A “deficiency” is the balance of what you still owe on your loan, including any added vehicle repossession expenses, and how much money collected by the creditor for the sale of the repossessed vehicle. Say that you owe an additional $12,000 for your automobile, and the lender manages to sell it for $9,000. This means that the deficiency is still at $3,000, along with other fees not mentioned. To repossess a car is an expensive process. The additional charges may consist of the creditor's repossession costs as well as early loan repayment fees and early contract termination fees.
In most of the country, car repossession laws state that creditors are legally able to file a lawsuit against you for a deficiency
judgment to obtain the full remainder of your debt. However, the creditor must have strictly adhered to the standard rules regarding resale and repossession to sue you. Furthermore, the creditor will owe you money if it is discovered that there's money left over after the sale, and once it has been applied to your loan debt and any outstanding fees. Unfortunately, this is a rare occurrence.
In certain cases, you might have a sound defense from a deficiency judgment. A good example is if the creditor violated standard practices. Selling the car in a commercially unreasonable fashion or failed to file a civil suit against you within the time frame allowed by the statute of limitations. A lawyer can let you know if your case is solid enough to challenge a judgment of deficiency.
The Federal Trade Commission (FTC) has an answer to many commonly asked questions regarding car repossession. Knowing where you stand can go a long way toward helping you with decisions about your repossessed car and your bad credit car loan.
Voluntary Car Repossession Can Save Money and Some Bad Credit
If you are facing car repossession, you can choose to work with your lender to save you some money, and it may even help maintain your credit score. By choosing to turn your car in, you still default the loan, and you will still be charged the deficiency along with the penalties of the loan default. You can contact the lender and make arrangements to drop the vehicle off. This is common with some bankruptcy cases where you will not be required to pay the rest of the loan but you loose the car. This will save you the cost of an agent picking up the automobile. This service usually adds up to hundreds of dollars.
You can also ask the lender to hold off on reporting the missed payments. In turn, you will cooperate with them in turning in your car quickly so they can re-cooperate their assets faster. Resisting working with the lender only costs you more money and headaches in the long run.
Other Forms of Car Repossession
Missing some car payments is not the only way your creditor can repossess your car. Let's look a some other examples of car repossession.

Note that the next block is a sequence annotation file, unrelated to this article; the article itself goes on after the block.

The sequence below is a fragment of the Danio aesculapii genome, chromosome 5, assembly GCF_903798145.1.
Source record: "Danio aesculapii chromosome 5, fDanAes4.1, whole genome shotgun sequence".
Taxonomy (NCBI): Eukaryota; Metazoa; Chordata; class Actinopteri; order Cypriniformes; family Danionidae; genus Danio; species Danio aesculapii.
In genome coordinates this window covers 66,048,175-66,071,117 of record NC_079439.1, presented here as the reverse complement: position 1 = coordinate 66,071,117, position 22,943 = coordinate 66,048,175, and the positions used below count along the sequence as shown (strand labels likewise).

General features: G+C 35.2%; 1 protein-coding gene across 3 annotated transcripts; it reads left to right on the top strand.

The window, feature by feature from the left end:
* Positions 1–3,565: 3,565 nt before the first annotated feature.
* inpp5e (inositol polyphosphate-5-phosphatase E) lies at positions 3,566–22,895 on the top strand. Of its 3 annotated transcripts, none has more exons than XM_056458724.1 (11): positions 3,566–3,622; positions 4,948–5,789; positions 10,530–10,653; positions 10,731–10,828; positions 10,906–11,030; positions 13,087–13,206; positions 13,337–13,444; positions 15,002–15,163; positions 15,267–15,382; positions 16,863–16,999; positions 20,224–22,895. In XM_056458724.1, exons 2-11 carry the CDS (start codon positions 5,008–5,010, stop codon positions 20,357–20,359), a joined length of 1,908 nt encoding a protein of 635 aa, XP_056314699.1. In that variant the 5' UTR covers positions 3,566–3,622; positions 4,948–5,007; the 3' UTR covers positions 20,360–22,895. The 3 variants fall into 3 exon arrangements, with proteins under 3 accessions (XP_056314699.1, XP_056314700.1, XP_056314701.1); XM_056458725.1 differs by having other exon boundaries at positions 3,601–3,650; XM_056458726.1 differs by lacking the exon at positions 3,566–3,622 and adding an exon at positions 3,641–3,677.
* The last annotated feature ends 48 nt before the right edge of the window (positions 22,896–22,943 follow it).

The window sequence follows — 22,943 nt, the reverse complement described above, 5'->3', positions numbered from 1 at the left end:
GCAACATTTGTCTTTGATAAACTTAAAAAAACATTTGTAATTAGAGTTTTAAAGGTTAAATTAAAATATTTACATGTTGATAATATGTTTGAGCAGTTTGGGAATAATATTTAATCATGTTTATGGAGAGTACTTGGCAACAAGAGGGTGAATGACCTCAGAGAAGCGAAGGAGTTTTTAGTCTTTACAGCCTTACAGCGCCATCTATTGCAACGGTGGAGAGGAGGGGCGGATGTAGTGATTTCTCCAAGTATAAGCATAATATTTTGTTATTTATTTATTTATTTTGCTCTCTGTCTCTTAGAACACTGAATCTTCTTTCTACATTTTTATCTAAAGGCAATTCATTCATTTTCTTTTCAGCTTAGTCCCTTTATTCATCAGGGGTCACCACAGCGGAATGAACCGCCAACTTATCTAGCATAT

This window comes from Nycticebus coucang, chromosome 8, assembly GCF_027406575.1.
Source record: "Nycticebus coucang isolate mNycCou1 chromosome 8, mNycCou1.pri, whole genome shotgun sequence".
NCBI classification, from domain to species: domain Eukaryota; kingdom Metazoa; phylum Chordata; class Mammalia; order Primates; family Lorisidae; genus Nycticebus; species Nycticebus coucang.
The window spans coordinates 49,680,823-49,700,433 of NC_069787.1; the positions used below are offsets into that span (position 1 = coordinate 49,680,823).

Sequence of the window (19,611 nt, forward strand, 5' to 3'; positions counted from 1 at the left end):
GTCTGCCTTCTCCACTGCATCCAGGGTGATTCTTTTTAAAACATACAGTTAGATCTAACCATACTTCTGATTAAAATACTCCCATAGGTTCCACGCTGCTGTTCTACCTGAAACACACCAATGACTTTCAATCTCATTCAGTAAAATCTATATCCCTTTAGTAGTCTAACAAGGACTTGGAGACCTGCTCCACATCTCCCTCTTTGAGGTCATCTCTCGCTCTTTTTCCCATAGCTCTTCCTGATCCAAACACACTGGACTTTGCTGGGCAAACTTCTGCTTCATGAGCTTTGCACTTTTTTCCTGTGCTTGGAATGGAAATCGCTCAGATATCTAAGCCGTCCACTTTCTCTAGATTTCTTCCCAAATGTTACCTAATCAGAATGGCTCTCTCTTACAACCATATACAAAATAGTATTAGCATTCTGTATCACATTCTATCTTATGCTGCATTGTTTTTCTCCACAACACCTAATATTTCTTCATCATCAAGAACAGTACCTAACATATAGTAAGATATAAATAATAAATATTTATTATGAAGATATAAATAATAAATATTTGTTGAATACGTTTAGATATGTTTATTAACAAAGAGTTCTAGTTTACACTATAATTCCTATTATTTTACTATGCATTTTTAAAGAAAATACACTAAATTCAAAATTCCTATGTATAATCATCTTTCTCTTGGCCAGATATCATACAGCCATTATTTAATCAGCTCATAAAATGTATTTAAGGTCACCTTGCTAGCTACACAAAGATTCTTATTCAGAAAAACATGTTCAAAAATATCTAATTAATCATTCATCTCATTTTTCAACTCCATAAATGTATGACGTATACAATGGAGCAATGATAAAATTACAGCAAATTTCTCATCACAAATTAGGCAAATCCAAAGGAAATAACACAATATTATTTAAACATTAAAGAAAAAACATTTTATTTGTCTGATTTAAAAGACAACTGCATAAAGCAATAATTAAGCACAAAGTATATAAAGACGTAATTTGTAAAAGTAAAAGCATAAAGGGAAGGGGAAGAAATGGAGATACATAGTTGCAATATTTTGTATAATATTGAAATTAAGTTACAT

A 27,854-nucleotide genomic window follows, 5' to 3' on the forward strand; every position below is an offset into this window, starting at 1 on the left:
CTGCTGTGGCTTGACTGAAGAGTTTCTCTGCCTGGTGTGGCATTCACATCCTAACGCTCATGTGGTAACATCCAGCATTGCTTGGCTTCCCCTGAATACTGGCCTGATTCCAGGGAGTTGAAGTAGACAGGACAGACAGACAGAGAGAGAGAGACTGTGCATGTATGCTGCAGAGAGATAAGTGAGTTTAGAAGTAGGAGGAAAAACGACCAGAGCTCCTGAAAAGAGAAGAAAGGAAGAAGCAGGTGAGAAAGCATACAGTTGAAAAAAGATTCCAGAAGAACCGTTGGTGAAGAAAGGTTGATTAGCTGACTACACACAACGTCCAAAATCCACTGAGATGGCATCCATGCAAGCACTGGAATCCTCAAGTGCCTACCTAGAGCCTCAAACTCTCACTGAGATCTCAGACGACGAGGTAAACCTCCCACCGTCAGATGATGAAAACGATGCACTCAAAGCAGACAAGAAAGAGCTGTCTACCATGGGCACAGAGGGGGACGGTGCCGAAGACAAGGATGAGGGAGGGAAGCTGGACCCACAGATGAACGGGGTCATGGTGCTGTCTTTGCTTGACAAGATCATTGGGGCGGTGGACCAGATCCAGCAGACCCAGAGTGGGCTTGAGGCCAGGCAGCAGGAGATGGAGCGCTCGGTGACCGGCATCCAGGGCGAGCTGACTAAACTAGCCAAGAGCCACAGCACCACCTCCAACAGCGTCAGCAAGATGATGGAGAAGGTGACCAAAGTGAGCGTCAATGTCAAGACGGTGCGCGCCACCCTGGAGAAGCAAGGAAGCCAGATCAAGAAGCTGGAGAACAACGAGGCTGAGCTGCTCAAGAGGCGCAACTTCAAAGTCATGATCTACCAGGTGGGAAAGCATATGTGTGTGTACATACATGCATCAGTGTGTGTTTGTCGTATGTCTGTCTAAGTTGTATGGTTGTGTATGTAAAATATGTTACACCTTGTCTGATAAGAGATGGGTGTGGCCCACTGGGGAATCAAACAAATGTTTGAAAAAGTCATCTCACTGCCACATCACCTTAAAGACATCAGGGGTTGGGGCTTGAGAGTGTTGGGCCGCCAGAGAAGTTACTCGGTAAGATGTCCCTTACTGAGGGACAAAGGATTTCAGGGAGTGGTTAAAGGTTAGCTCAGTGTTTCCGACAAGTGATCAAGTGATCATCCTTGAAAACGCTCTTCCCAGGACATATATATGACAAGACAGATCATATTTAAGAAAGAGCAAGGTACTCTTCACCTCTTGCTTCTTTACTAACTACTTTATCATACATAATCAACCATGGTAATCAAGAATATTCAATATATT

Can My Car Get Repossessed From a City Impound Yard?
Yes, If your car is impounded because it was used in a crime or removed from a parking area and is moved to a city or county impound yard your lender may repossess your car. It will be your responsibility to pay all fees to get it out of the yard before it gets repossessed. Your lender has the right to repo your car even if you are up to date on your payments to prevent them from losing the car they legally own. Again, if this happens, you will be held responsible for ALL the fees including towing, storage, city or county fees plus any fees from your lender.
If You Owe a Mechanic for Repairs
If you have taken your car to a mechanic for repairs and the bill was higher than you could afford. You decided to leave the vehicle until you get the money to repair it. The Mechanic has the right to put a Mechanics Lien on the car. In turn, the creditor you owe payments to may repossess the vehicle to prevent the repair shop from putting a lien on the title. If this happens, you will have to pay the repair charges, the expense for the repossession including towing and storage. You may also have penalties charged by the creditor for the repossession. Your monthly car payment history will have nothing to do with the type of repossession even if you are on time with your payments.
It is imperative that you be aware of what rights you have and the repossession laws in your state. To get this information, it is recommended that you contact the Attorney General for your state or your area branch of the Consumer Protection Agency.
The Long and Short
It is much simpler to discuss debt repayment problems before the matter of repossession can become an issue, as opposed to after it is already affected you. Car buyers who suspect that they may run into roadblocks when making payments on their vehicle loan are advised to speak to their lender as soon as possible. Should your lender offer you a loan adjustment to help ease the burden, it is extremely critical that you obtain the conditions in writing. Doing this will help avoid confusion of the parts of both yourself and your lender.
Make Wise Choices to Prevent Auto Repossession
The easiest way to handle car repossession is to prevent it to begin with. Make wise choices with the expenses of your car. Be responsible for getting quotes and paying your bills. Keep your lender informed if you have financial situations that will affect your car or the payments. Many times they will have answers that will help your situation and prevent problems.
We at Valley Auto Loans work hard to help people who are struggling with poor credit, find the top auto sellers who will give them the greatest chances of having their loan approved. You may have had a car repossession in the past or are in danger of an auto repossession now. If you are looking to repair your credit or refinance an auto loan that is dragging you down, it is easy to get started. Just fill out the secure application on our site and send it in. Don't let a car repossession set you back on your next loan.